1859   Chico Creek White settlers attacked a Maidu camp near Chico Creek in California, killing indiscriminately 40 Indians.  
1860 Exact date unknown Massacre at Bloody Rock A group of 65 Yuki Indians were surrounded and massacred by white settlers at Bloody Rock, in Mendocino County, California.  
1860 February 26 Indian Island Massacre In three nearly simultaneous assaults on the Wiyot, at Indian Island, Eureka, Rio Dell, and near Hydesville, California white settlers killed between 200 and 250 Wiyot in Humboldt County, California. Victims were mostly women, children and elders, as reported by Bret Harte at Arcata newspaper. Other villages massacred within two days. The main site is National Register of Historic Places in the United States #66000208.  
1860 December 18 Pease River Massacre Texas Rangers under Captain Sul Ross attacked a Comanche village in Foard County, Texas, killing indiscriminately a considerable number of Indians.  
1860 September 8 Otter Massacre Near Sinker Creek Idaho, 11 persons of the last wagon train of the year were killed by Indians and several others were subsequently killed. Some that escaped the initial massacre starved to death  
1861   Horse Canyon Massacre White settlers and Indian allies attacked a Wailaki village in Horse Canyon (Round Valley, California), killing up to 240 Wailakis.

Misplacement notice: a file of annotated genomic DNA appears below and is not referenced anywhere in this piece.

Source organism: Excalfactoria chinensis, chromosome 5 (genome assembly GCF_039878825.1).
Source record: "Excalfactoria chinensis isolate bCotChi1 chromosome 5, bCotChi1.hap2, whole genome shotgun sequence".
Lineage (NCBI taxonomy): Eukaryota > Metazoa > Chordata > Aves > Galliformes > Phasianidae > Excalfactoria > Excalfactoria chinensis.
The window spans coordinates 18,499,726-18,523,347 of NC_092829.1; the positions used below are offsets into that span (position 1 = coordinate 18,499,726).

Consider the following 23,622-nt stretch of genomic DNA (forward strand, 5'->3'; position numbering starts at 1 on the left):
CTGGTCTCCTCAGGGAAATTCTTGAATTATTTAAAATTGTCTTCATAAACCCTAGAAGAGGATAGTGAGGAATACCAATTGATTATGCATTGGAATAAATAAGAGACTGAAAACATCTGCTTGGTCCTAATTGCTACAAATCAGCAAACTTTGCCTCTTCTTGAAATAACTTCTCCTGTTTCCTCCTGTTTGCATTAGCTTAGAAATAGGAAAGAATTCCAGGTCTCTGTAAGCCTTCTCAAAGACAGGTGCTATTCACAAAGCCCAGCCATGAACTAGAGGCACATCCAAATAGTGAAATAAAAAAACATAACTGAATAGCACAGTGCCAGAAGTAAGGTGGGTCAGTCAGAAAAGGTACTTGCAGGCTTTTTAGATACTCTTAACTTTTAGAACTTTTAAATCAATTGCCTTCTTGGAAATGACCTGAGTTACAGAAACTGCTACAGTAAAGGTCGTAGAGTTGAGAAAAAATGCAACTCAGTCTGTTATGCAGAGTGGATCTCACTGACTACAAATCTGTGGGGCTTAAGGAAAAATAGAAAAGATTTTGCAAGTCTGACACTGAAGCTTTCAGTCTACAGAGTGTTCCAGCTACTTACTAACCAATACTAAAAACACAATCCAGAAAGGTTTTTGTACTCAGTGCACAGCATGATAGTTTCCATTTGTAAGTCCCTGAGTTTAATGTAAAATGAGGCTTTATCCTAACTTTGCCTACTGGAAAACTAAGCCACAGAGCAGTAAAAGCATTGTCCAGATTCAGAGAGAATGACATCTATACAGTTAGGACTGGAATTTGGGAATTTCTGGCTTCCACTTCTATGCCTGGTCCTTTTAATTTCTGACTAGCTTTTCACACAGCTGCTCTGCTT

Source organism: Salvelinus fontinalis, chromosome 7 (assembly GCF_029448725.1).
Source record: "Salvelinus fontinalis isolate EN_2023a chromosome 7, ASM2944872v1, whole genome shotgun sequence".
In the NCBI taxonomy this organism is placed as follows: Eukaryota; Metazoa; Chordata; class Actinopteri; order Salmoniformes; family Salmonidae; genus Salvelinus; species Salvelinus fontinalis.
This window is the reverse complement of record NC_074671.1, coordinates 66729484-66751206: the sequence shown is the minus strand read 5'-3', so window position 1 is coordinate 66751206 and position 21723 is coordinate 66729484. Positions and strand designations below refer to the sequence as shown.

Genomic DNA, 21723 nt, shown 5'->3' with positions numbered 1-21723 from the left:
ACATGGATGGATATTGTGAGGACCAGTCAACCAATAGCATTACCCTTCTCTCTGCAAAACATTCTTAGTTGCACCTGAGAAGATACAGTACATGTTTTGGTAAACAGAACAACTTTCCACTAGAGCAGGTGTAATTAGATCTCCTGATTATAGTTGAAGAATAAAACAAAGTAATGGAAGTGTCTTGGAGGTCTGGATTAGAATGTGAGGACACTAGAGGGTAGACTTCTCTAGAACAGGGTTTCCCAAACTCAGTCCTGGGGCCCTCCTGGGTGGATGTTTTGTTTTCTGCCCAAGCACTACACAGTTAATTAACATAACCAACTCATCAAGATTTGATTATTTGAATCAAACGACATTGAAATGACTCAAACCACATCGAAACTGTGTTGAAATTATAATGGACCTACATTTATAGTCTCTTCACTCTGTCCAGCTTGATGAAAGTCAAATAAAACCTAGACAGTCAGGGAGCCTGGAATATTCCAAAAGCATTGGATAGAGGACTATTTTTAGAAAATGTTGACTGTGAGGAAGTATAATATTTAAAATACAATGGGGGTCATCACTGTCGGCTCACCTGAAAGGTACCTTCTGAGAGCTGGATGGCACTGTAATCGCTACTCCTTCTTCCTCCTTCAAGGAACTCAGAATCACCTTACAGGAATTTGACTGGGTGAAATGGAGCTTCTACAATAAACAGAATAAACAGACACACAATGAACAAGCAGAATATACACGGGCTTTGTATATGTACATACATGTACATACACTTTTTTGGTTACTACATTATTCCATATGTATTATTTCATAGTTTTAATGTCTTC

1861   Cookes Canyon Massacres Apaches massacred hundreds of Americans and Mexicans in and around Cookes Canyon, New Mexico over the course of several months.  
1861 Sep 2 Gallinas Massacre Four Confederate soldiers were killed by Chiricahua Apache warriors.  
1862   Upper Station Massacre California settlers killed at least 20 Wailakis in Round Valley, California.  
1862   Big Antelope Creek Massacre California settlers led by notorious Indian hunter Hi Good launched a dawn attack on a Yana village, massacring about 25 Indians.  
1862 August–September Dakota War of 1862 As part of the U.S.-Dakota War, the Sioux killed as many as 800 white settlers and soldiers throughout Minnesota. Some 40,000 white settlers fled their homes on the frontier.[151]